Rosh Hashanah was only a few days ago, and yet I find myself not at all sure just where to begin blogging. So much has gone on, and it has been so long since I collected my thoughts here.
I was determined to remain calm at holiday time this year. With unexpected guests, a steady pile-up of details, the kids’ intense first week of school, kids having off from school on the day I needed to prepare, two new jobs and that other minor detail of my SOUL BEING UNDER FINAL INSPECTION, consistent calm was a large enough goal to be the only one. I am happy to say that in the days leading up to and the days of Rosh Hashanah I did manage to remain calm…. I lost it a little once, only once, (with my husband) and promptly sentenced myself to some time in bed, which led to a half-hour long nap and a return to myself.
Early in the morning erev Rosh Hashanah I had gotten a last minute announcement from my DSS that he was coming for the holiday. I knew that three days of yom tov (and sibling time) in a row would be no small feat for a teenager who generally lives a completely secular life, primarily as an only child. It wasn’t easy for me to adjust to the change with basically no notice. At the same time, it made the whole holiday feel more real, more complete. I had my whole family home, and it filled my heart. That just doesn’t happen as much as I would like anymore.
I missed Shofar blowing entirely the first day of Rosh Hashanah because the first night one child got sick and spent the better part of the night vomiting. We stayed home together the next day. I stayed calm. I wound up with tons of leftovers because some of our guests understandably didn’t feel like taking chances. ( Said child was on the trampoline and asking for food all at the same time by three in the afternoon, but I had to stay home with him that morning nonetheless.)There is a tzadik in our community who blew the shofar 100 blasts for a second time in one day, before eating his meal or taking his nap, so that I and his mother-in-law could fulfill the mitzvah. Other guests came hours earlier than my husband got home, trying to be very patient while lunch hour got much closer to dinner hour.
I had to miss (part of ) shofar blowing on the second day of Rosh Hashanah because a GANG of teenagers were on their way to my house without any adult supervision or permission! I took it as a backward compliment that any teen would be crazy enough to think that we are that “cool”… we aren’t. Part of me really wanted to resent my removal from davening…. but I remained calm.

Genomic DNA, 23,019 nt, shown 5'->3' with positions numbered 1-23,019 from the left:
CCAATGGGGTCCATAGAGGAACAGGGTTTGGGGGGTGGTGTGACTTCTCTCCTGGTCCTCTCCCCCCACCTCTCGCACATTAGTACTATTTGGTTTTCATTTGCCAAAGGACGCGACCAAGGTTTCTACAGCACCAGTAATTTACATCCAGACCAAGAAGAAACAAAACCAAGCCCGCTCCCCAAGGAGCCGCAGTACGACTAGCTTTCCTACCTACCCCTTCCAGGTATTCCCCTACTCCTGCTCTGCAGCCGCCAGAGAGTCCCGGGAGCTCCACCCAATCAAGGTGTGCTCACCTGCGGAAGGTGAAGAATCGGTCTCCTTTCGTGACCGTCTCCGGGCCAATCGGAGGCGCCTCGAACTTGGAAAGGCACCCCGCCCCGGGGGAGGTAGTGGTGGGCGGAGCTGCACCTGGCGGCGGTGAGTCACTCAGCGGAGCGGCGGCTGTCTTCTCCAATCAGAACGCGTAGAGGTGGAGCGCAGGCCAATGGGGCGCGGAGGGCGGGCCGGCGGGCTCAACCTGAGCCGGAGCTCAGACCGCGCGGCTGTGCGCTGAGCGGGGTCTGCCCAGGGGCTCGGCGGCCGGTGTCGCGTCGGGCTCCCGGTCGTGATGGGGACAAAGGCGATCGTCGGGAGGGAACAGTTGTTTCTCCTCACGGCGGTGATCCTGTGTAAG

Over the course of those three days, some of my possessions were damaged. My children got into it with each other, and younger children got hurt by older children. Albeit accidentally, there was a lack of care and restraint. After so much “together time” some of us forgot to “use our words”. And I remained calm.
I think that I have made a consistent mistake in the past to confuse excitement with seriousness. If there is no build-up, tension, excitement and drama then there is no serious “largeness” to the holiday.
The learning I was able to squeeze in during Elul this year kept returning to the idea of our effort being the point, not the output, or other people’s expectations. I heard repeatedly that accepting that this might not be my year to win medals in High Holiday davening, but that sometimes having small children means showing devotion to G-d by refraining from davening and focusing on the needs of others.
I guess it was my time to hear this message, to learn this lesson.
I davened when I could, set up and cleaned up a lot of meals (gave away as much honey cake as I could so it wouldn’t stay in my house) and tried to prioritize remaining a calm presence in my home as a means of showing my service to G-d and my way of crowning him King.
I don’t know if it improved the holiday for any of my kids. Three days of yom tov, long hours at shul, too much dessert and too little sleep seemed to be a lot for everyone to handle, Ima’s mood notwithstanding.
I know the change made for a better holiday for me. The serenity I cultivated translated into a great sense of emunah, faith. There was no lack of noise and chaos throughout the days, but the lack of anxiety and stress or a “having to” feeling made my holiday more meaningful.
This is only the beginning in a long month of three-day holidays. I hope I can keep the calmness up. Only a few days out, I sit amongst piles of work, mess, laundry, leftovers and dirty dishes… and pray I am really up for the challenge!